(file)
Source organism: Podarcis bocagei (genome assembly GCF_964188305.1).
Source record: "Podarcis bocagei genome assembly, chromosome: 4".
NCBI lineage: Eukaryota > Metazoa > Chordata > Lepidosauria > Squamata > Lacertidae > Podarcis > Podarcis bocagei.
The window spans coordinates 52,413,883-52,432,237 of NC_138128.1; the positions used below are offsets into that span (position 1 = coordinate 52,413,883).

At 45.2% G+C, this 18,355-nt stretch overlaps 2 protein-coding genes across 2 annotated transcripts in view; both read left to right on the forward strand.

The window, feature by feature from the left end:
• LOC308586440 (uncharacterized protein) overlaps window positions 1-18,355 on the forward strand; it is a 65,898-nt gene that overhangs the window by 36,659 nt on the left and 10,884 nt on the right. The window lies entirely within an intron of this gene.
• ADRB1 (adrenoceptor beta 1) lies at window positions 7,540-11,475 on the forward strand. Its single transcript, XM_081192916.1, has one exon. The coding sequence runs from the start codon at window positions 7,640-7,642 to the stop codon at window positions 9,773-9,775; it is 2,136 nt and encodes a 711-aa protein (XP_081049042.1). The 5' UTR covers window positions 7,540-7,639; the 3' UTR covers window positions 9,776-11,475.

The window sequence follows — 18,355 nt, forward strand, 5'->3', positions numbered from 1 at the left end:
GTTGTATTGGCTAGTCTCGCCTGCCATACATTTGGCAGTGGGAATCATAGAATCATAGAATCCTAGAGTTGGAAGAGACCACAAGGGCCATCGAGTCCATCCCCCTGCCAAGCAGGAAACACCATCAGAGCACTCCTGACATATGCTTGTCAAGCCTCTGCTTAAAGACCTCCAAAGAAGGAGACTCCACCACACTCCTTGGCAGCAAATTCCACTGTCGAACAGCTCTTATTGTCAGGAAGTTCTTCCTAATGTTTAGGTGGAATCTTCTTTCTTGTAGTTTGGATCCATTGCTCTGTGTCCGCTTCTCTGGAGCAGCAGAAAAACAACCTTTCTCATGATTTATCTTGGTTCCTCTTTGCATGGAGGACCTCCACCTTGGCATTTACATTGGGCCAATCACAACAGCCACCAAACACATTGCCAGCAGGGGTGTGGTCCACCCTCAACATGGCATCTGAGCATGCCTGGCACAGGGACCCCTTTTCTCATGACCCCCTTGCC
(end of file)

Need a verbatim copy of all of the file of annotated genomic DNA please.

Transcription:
Source organism: Podarcis bocagei (genome assembly GCF_964188305.1).
Source record: "Podarcis bocagei genome assembly, chromosome: 4".
NCBI lineage: Eukaryota > Metazoa > Chordata > Lepidosauria > Squamata > Lacertidae > Podarcis > Podarcis bocagei.
The window spans coordinates 52,413,883-52,432,237 of NC_138128.1; the positions used below are offsets into that span (position 1 = coordinate 52,413,883).

At 45.2% G+C, this 18,355-nt stretch overlaps 2 protein-coding genes across 2 annotated transcripts in view; both read left to right on the forward strand.

The window, feature by feature from the left end:
• LOC308586440 (uncharacterized protein) overlaps window positions 1-18,355 on the forward strand; it is a 65,898-nt gene that overhangs the window by 36,659 nt on the left and 10,884 nt on the right. The window lies entirely within an intron of this gene.
• ADRB1 (adrenoceptor beta 1) lies at window positions 7,540-11,475 on the forward strand. Its single transcript, XM_081192916.1, has one exon. The coding sequence runs from the start codon at window positions 7,640-7,642 to the stop codon at window positions 9,773-9,775; it is 2,136 nt and encodes a 711-aa protein (XP_081049042.1). The 5' UTR covers window positions 7,540-7,639; the 3' UTR covers window positions 9,776-11,475.

The window sequence follows — 18,355 nt, forward strand, 5'->3', positions numbered from 1 at the left end:
GTTGTATTGGCTAGTCTCGCCTGCCATACATTTGGCAGTGGGAATCATAGAATCATAGAATCCTAGAGTTGGAAGAGACCACAAGGGCCATCGAGTCCATCCCCCTGCCAAGCAGGAAACACCATCAGAGCACTCCTGACATATGCTTGTCAAGCCTCTGCTTAAAGACCTCCAAAGAAGGAGACTCCACCACACTCCTTGGCAGCAAATTCCACTGTCGAACAGCTCTTATTGTCAGGAAGTTCTTCCTAATGTTTAGGTGGAATCTTCTTTCTTGTAGTTTGGATCCATTGCTCTGTGTCCGCTTCTCTGGAGCAGCAGAAAAACAACCTTTCTCATGATTTATCTTGGTTCCTCTTTGCATGGAGGACCTCCACCTTGGCATTTACATTGGGCCAATCACAACAGCCACCAAACACATTGCCAGCAGGGGTGTGGTCCACCCTCAACATGGCATCTGAGCATGCCTGGCACAGGGACCCCTTTTCTCATGACCCCCTTGCC